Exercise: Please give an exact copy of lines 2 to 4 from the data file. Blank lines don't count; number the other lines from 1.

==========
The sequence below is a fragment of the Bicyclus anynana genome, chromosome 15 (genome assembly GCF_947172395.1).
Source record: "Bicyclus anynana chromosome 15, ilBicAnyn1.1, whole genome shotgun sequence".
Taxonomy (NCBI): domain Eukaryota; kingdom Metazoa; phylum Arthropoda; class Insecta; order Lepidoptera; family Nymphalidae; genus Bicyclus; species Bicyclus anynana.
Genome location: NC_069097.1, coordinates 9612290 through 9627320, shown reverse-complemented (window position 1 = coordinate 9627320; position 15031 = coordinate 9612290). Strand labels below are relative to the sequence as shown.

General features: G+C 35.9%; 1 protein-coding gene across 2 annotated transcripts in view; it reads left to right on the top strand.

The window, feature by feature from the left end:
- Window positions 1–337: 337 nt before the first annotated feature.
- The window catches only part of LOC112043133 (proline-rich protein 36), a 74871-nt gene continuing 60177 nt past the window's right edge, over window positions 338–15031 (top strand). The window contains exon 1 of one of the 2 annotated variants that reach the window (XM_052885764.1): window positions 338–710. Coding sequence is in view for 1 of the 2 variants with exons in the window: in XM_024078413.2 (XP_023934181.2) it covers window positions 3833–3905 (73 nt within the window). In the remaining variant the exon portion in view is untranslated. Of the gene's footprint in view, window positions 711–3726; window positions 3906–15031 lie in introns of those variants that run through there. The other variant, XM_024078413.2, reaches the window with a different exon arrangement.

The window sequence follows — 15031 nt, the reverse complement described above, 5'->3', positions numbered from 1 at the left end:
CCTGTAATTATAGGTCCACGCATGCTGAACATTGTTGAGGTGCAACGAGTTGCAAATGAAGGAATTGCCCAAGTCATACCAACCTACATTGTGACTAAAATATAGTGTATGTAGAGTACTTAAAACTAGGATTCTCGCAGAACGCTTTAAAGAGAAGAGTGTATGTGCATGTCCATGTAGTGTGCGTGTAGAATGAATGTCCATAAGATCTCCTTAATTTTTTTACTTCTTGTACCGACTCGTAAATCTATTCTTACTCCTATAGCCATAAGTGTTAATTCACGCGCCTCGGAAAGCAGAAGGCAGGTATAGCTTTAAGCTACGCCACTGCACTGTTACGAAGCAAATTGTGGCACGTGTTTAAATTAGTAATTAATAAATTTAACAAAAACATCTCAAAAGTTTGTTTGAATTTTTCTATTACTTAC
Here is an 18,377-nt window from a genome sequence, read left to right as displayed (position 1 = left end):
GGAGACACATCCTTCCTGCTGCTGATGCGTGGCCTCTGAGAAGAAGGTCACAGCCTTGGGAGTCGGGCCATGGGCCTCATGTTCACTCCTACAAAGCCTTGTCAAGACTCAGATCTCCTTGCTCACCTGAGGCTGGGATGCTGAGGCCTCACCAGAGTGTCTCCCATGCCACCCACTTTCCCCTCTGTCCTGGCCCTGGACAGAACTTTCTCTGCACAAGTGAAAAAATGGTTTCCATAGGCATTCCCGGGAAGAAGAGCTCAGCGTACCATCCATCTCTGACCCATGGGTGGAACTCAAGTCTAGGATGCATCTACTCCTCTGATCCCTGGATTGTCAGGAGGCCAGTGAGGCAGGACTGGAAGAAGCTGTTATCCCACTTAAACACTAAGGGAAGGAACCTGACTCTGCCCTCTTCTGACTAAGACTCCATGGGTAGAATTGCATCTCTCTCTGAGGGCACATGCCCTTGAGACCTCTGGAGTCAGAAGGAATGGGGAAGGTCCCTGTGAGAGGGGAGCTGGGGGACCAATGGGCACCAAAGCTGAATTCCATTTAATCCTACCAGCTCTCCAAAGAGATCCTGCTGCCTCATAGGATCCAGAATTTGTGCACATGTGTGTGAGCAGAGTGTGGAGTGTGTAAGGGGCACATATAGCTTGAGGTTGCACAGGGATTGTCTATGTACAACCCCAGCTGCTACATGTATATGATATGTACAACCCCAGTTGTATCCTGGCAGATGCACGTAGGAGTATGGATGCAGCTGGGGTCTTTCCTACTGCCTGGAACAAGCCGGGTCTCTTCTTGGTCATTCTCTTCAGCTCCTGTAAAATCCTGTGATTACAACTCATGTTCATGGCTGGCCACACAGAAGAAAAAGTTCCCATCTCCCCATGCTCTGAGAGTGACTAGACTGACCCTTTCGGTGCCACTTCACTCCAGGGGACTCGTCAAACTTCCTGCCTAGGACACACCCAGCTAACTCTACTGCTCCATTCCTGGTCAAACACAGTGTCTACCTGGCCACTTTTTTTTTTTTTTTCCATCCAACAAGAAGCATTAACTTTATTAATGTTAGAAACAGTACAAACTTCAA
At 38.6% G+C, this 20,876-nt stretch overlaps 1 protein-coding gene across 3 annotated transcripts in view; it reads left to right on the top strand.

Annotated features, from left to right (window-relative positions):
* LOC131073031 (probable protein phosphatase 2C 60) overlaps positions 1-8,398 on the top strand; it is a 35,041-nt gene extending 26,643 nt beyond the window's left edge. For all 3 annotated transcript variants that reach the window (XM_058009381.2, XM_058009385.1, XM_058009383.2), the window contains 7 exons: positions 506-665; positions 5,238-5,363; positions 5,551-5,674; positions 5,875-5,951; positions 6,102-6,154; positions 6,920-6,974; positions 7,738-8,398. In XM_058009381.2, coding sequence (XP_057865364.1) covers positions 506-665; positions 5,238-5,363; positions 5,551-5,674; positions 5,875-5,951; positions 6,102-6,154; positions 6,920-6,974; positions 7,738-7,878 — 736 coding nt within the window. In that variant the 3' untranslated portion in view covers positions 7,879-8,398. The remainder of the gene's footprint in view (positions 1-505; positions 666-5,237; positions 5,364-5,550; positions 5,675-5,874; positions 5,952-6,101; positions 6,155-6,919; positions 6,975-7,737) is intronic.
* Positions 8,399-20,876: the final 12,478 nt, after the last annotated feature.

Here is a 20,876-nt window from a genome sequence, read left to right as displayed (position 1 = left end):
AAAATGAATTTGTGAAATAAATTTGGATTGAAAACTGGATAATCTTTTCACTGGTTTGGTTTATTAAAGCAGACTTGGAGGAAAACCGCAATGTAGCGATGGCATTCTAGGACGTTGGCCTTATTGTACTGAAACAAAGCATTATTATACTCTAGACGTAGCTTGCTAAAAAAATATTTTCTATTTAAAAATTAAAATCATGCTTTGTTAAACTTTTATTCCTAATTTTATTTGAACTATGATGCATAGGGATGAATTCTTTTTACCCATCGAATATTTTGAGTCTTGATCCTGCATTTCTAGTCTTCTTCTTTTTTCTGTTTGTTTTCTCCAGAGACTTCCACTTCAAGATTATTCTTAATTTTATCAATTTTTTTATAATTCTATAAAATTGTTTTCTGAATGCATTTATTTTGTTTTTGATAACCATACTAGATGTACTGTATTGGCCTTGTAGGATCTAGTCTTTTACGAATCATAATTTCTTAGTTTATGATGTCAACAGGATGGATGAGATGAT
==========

Source record: "Bicyclus anynana chromosome 15, ilBicAnyn1.1, whole genome shotgun sequence".
Taxonomy (NCBI): domain Eukaryota; kingdom Metazoa; phylum Arthropoda; class Insecta; order Lepidoptera; family Nymphalidae; genus Bicyclus; species Bicyclus anynana.
Genome location: NC_069097.1, coordinates 9612290 through 9627320, shown reverse-complemented (window position 1 = coordinate 9627320; position 15031 = coordinate 9612290). Strand labels below are relative to the sequence as shown.